Middle East

Erdogan vows Turkish military shake-up

Turkish President Tayyip Erdogan says the three-month emergency may be extended because a new coup attempt is possible.

Turkish President Tayyip Erdogan has vowed to restructure the military and give it "fresh blood" as emergency rule took hold across the NATO member country after last week's attempted coup.

Erdogan's comments to Reuters in an interview - his first since announcing a state of emergency late on Wednesday - came as Turkey sought to assure its citizens and the outside world that the government was not turning its back on democracy and returning to the harsh repression of past regimes.

Erdogan accuses Fethullah Gulen, a charismatic US-based cleric, of masterminding the plot against him, which crumbled early on Saturday.

In a crackdown on his suspected followers, more than 60,000 soldiers, police, judges, civil servants and teachers have been suspended, detained or placed under investigation.

Western countries are worried about instability and human rights in the country of 80 million, which plays an important part in the US-led fight against Islamic State and in the European Union's efforts to stem the flow of refugees from Syria.

Erdogan said the government's Supreme Military Council, which is chaired by the prime minister, and includes the defence minister and the chief of staff, would oversee the restructuring of the armed forces.

"Within a very short amount of time a new structure will be emerging. With this new structure, I believe the armed forces will get fresh blood," Erdogan said.

Erdogan also said there was no obstacle to extending the state of emergency beyond the initial three months - a comment likely to spark concern among critics already fearful about the pace of his crackdown.

Emergency powers allow the government to take swift measures against supporters of the coup, in which more than 246 people were killed and over 2000 wounded.

Emergency rule will also permit the president and cabinet to bypass parliament in enacting new laws and to limit or suspend rights and freedoms as they deem necessary.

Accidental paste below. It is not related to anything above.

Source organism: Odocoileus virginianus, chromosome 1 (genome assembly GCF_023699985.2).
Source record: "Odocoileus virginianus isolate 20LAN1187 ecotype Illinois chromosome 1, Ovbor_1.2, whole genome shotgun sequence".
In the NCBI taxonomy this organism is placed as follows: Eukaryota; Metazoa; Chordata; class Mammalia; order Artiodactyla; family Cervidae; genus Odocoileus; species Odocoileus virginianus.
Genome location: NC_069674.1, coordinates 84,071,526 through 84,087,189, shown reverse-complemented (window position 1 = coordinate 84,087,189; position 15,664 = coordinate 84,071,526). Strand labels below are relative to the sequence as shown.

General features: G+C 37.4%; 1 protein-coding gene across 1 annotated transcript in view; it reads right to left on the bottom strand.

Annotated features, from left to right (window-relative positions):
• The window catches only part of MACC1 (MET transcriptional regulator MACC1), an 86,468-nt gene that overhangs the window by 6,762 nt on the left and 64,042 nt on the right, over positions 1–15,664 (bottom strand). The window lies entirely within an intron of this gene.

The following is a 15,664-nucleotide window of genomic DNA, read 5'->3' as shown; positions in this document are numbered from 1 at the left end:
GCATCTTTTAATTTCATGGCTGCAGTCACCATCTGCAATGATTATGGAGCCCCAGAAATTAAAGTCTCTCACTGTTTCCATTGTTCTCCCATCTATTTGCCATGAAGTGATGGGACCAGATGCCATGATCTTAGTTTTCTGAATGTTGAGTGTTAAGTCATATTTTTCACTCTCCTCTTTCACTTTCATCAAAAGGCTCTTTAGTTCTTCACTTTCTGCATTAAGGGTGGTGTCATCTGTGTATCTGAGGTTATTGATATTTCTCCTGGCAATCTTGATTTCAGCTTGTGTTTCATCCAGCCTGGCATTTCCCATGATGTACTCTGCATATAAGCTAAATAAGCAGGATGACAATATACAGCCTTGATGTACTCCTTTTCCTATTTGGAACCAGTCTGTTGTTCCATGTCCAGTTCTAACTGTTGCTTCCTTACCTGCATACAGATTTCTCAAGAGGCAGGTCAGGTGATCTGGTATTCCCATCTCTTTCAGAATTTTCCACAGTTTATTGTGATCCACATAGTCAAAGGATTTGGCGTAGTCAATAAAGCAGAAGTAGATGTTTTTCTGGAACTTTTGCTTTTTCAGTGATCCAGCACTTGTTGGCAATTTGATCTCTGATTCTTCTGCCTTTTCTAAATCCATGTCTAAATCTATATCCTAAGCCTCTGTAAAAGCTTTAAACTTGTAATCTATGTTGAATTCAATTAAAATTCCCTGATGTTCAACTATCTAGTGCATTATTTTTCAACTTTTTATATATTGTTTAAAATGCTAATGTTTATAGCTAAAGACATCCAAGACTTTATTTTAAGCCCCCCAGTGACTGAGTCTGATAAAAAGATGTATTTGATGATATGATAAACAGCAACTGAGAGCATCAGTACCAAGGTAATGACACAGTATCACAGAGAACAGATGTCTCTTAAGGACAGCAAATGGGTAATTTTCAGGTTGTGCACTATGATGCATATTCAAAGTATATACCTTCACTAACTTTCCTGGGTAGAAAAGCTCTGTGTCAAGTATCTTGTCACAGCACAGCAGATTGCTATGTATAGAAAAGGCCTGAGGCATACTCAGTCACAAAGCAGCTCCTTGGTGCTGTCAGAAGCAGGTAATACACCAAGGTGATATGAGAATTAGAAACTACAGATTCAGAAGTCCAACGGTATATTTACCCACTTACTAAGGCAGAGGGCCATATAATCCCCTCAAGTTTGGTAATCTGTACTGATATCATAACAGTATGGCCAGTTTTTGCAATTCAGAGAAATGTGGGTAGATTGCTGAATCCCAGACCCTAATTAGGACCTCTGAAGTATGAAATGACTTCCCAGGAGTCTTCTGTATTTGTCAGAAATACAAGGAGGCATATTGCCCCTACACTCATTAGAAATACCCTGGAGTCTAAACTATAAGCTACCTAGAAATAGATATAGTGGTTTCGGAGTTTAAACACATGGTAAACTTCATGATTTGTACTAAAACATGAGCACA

Germany called for the measure to end as quickly as possible, while an international lawyers' group warned Turkey against using it to subvert the rule of law and human rights, pointing to allegations of torture and ill-treatment of people held in the mass roundup.

For some Turks, the state of emergency raised fears of a return to the days of martial law after a 1980 military coup, or the height of a Kurdish insurgency in the 1990s when much of the largely Kurdish southeast was under a state of emergency declared by the previous government.

Opposition parties which stood with the authorities against the coup expressed concern that the state of emergency could concentrate too much power in the hands of Erdogan, whose rivals have long accused him of suppressing free speech.

Deputy Prime Minister Mehmet Simsek took to television, social media and news conferences in a bid to calm nervous financial markets and dispel comparisons with the past.

"The state of emergency in Turkey won't include restrictions on movement, gatherings and free press etc. It isn't martial law of 1990s," he wrote on Twitter.

But Erdogan, who has raised the possibility of reinstating the death penalty in Turkey to punish coup leaders, suggested in his comments to Reuters that the emergency was also aimed at eradicating supporters of Gulen in Turkey.

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